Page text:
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14 Jan 2007

The Bengalooru Story

Posted by Oblivion in General | 8:12pm

Average number of auto drivers you have to try before finding one to take you from A to B:
Bangalore: 2.3
Hyderabad: 1.1
Calcutta: 1.04

No. of autos with tampered meters (out of 10):
Bangalore: 8
Hyderabad: 5
Calcutta: N/A

No. of auto drivers who demand excess fare (out of 10):
Bangalore: 7
Hyderabad: 3
Calcutta: N/A

I haven't lived in other cities for a long enough time to compile similar data, but I'm certain one's experiences with autos in those cities cannot be worse than that in Bangalore. Auto drivers in Bangalore behave as if they are offering you a lift for gratis. I don't like to believe that police in Bangalore are not aware of these problems. If they are, then I don't see any use of having such an ineffective and dumb force in place. If they are aware but don't know how to address the situation, it again means the force is utterly incapable and stupid. If they are aware but don't want to do anything (which is, to my mind, likely the case), well... let me not get into slang.

Bangalore doesn't have many alternatives for transport. Calcutta has metro, one of the best in the world, trams, taxis and adequate bus services. Moving around in city isn't difficult for an outsider. Mumbai has local trains and taxis. Hyderabad has basic suburban train services, but buses and autos help commuting absolutely fine. You don't need to be familiar with Telugu to find out where a bus is going to, or what the name of a shop or a street is. Hindi, the official national language followed by majority, is prominently used so you don't feel out of place no matter which corner of the country you are from. In Bangalore, the regional language (although Kannada is one of the national languages, yet it is geographically regional) is overly prominent. Regional language has its place, but when you brag of being a cosmopolitan city, you should be more welcoming and tolerant of the outsiders. If you think it's too much and look at it as a threat to your security and culture, then drop the epithet and assert that you are a rigid city.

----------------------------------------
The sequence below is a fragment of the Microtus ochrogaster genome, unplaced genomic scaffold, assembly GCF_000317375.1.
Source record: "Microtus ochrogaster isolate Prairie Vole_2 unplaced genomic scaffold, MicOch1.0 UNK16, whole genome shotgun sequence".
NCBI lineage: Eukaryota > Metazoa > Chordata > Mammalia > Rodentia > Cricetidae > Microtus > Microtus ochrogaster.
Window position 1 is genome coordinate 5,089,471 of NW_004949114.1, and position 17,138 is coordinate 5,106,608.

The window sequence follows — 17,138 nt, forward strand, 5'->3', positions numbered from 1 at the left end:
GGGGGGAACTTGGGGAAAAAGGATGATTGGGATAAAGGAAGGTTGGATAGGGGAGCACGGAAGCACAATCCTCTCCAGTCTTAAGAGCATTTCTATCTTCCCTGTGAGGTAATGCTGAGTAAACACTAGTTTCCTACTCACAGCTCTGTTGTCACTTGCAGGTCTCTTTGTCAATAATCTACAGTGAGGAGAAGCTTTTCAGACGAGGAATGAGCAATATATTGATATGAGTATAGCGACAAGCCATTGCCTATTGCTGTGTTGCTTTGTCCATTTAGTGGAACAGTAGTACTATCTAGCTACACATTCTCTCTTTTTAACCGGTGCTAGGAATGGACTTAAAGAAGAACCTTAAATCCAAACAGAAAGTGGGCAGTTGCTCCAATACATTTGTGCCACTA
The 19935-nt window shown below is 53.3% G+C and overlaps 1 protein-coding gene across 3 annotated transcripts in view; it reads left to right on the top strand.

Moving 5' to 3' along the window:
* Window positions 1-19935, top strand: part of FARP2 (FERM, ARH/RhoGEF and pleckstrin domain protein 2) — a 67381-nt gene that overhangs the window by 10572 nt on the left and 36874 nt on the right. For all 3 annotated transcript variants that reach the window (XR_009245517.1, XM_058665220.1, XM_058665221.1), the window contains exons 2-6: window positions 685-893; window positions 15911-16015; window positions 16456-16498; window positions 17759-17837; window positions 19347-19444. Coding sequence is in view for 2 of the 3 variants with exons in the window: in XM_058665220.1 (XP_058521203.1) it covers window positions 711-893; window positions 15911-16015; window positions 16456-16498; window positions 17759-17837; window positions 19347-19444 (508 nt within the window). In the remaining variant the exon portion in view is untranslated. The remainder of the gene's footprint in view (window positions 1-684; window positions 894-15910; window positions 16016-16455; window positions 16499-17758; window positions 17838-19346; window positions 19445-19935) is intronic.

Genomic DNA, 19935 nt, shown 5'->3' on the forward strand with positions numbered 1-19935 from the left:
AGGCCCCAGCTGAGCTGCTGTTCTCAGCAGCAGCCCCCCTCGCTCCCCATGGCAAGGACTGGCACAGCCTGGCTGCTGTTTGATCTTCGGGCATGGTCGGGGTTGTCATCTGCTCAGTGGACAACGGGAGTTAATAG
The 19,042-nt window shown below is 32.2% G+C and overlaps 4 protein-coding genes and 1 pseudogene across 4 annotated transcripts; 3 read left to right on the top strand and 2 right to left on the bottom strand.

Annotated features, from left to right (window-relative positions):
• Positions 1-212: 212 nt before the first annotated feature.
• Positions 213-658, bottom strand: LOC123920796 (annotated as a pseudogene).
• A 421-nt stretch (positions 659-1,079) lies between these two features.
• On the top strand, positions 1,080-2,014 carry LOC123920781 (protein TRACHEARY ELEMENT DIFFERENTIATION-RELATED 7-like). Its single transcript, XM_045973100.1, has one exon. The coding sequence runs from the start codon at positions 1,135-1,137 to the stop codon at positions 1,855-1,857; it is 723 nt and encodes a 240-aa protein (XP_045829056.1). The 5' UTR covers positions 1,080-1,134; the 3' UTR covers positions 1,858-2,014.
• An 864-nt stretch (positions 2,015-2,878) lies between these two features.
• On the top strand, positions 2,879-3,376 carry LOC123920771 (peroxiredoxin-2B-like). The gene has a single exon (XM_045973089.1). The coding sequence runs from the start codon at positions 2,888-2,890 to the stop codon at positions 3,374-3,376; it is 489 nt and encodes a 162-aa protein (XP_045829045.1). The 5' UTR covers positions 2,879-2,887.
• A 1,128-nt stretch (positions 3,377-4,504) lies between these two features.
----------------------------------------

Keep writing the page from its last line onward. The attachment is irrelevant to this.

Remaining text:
Cosmopolitan doesn't mean iPod crowd, more malls, bare midriffs, hybrid accents, international airport and foreign crowd; it means you are easy with the rest of the world, being mature and free of local bias. Mumbai is perhaps the only city in India than can be called cosmopolitan. I don't know about Delhi, but it might be on the list too. Calcutta wouldn't be far; infrastructure is below par, but its attitude is quite cosmopolitan even though it's strongly attached to its culture.

Bangalore, the most hyped city, has a long long way to go. It's just the Silicon Valley's loo, done with attractive interiors and appealing ad campaign. That's about it. The only good thing about Bangalore is its weather. Else, the city, vain and hypocritical, sucks! In more ways than hundred.

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